The town of Kushiro is perhaps most famous for its massive wetland that lies just north of the city. Kushiro Shitsugen Wetland is the largest wetland in Japan, designated as a National Natural Monument in 1967. It was once part of the sea but after the waters receded, peat started piling up on residue lake: forming the current wetland’s structure that is rich in biodiversity. Brian and I started our exploration early in the morning by hopping onto a bus that took us past Kushiro’s suburbs and right out of town.
The first thing to note is that Kushiro Shitsugen Wetland is massive. Its scale demands multiple viewing points, and best appreciated with a good pair of binoculars. After a half hour ride out, we arrived at the observatory.
It was a good trek out to the viewing point. In the slightly chilly morning of a waning winter, the air was fresh and delightfully different from what you get in the city. I loved that there were not many tourists, making the visit exceptionally peaceful and private.
Kushiro Shitsugen Wetlands – 269 sq km wide.
The wetlands is also popular with photographers who come specifically to capture memories of Japanese cranes that were thought to be extinct back in the early 20th century. Still, the wetlands are but a shadow of its past as there has been a decrease in wetland over the years. Nevertheless, when one is out here, it is hard to not simply sit on a bench, gaze into the open while embracing the chilly air and reflect.
Apart from the famous Katte-don, Kushiro is also well known as the birth place of robatayaki. 15th May marked the start of Spring and the robatayaki season. We were really fortunate as having arrived on the 14th of May, both Brian and I expected to tuck in to some grilled seafood over a charcoal fire during the first day. Thankfully, we noticed the little sign on the tentage outside the MOO which indicated that we were only a day too early.
While the city is almost still during the day, the covered robatayaki tent was brimming with customers after the sun went past the horizon. It was sheer delight for us urban boys to once again note some life in what we expected to be a forgotten city.
Each store carried an assortment of seafood, meats, prepared Japanese snacks and alcohol to accompany the entire grilling experience. After exchanging our yen for some coupons and getting a seat and charcoal grill, we started walking around.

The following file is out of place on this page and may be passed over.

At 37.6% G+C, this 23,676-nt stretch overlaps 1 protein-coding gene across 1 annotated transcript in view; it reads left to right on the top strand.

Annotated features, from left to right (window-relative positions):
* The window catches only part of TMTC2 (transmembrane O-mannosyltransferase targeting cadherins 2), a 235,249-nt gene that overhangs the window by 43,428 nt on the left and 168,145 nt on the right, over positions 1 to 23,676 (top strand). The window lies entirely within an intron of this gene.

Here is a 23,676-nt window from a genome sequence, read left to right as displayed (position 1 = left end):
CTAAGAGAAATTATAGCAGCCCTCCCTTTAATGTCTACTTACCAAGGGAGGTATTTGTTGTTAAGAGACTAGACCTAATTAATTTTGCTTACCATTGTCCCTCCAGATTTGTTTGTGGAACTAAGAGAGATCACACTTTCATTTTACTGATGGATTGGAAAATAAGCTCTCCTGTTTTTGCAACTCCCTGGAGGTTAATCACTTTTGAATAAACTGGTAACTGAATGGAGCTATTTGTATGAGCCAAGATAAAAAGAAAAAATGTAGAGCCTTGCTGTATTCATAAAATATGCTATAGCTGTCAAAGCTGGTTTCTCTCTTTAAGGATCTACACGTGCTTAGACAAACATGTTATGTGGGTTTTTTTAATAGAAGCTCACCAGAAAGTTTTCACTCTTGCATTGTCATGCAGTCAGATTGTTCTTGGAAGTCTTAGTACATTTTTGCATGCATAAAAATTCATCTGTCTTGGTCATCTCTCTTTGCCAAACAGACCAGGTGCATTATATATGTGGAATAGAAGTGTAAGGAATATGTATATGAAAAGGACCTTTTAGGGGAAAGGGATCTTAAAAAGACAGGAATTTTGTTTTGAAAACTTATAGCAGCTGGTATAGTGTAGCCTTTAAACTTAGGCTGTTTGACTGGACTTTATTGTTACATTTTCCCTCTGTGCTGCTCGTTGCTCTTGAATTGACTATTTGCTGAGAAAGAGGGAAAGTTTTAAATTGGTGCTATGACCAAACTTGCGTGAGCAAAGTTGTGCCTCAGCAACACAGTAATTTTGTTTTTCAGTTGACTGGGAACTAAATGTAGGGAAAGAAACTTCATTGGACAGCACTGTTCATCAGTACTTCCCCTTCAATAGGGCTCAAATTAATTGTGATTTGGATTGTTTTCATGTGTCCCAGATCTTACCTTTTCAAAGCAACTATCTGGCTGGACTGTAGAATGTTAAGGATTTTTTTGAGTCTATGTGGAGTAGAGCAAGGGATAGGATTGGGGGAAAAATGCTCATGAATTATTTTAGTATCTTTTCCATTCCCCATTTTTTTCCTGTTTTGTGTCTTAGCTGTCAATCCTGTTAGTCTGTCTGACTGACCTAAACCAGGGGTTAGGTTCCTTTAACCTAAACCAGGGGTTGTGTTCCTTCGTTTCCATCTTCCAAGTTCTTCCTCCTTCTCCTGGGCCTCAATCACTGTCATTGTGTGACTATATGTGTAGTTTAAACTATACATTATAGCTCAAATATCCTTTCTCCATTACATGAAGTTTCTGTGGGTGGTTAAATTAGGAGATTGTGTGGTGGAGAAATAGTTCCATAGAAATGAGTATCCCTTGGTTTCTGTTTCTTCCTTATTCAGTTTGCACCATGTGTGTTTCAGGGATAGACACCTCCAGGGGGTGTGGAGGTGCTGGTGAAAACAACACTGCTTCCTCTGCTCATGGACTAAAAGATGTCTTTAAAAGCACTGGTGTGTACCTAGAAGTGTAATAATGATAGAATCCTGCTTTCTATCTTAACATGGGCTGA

I have to admit that the robatayaki experience is one heartwarming experience that I will not forget. In the midst of the chilly, slowly declining winter, having piping hot food that is naturally sweet from all the sea ingredients and vegetables leaves a lasting memory that deserves a place in my heart.
If you have the opportunity, do order the king crab with cabbage and sea urchin. As the dish slowly cooks over the fire, the crab juices sweetly makes its way down, simmering the chopped cabbage to a tender bite. The sea urchin adds a deeper, hearty flavour that simply leaves you wanting more. Expensive at about 2000 JPY, but well worth it.
Grilled fish, Pork belly with leeks, bacon and cheese roll, squid.
When the squid was almost done, the staff graciously came over to help us cut it up and with a little sauce over an aluminium foil, this became a quick dish of sauteed squid.
Sanma! One of my favourite fishes to enjoy.
Now this was the highlight of our meal – Scallops with Butter and Corn. While butter and corn is already a divine combination, the base ingredient of one humongous scallop that simmered in all the flavours was the sole attraction. Little more seasoning was necessary, and all that was left was to enjoy the marbled tenderness of scallop coupled with the buttery, crisp fragrance of corn. Excellent.
Robatayaki Grilled Oysters – The plumpest you’ll ever see for 350 yen.
From our morning trip to Shitsugen National Park and then rounding off the day with Robatayaki, this was certainly a wonderful experience through and through. The robatayaki experience is certainly worth spending a little bit more for (we each paid about 4000 yen per person) as the entire dinner was certainly much more than simply the food itself. From the boisterous groups that ‘ganbai-ed’ every other moment, to the aromatic whiffs of charred seafood and if you’re lucky, the sun setting beautifully over the horizon, this was one experience that marked a slice of Japanese culture. Beautiful, and memorable.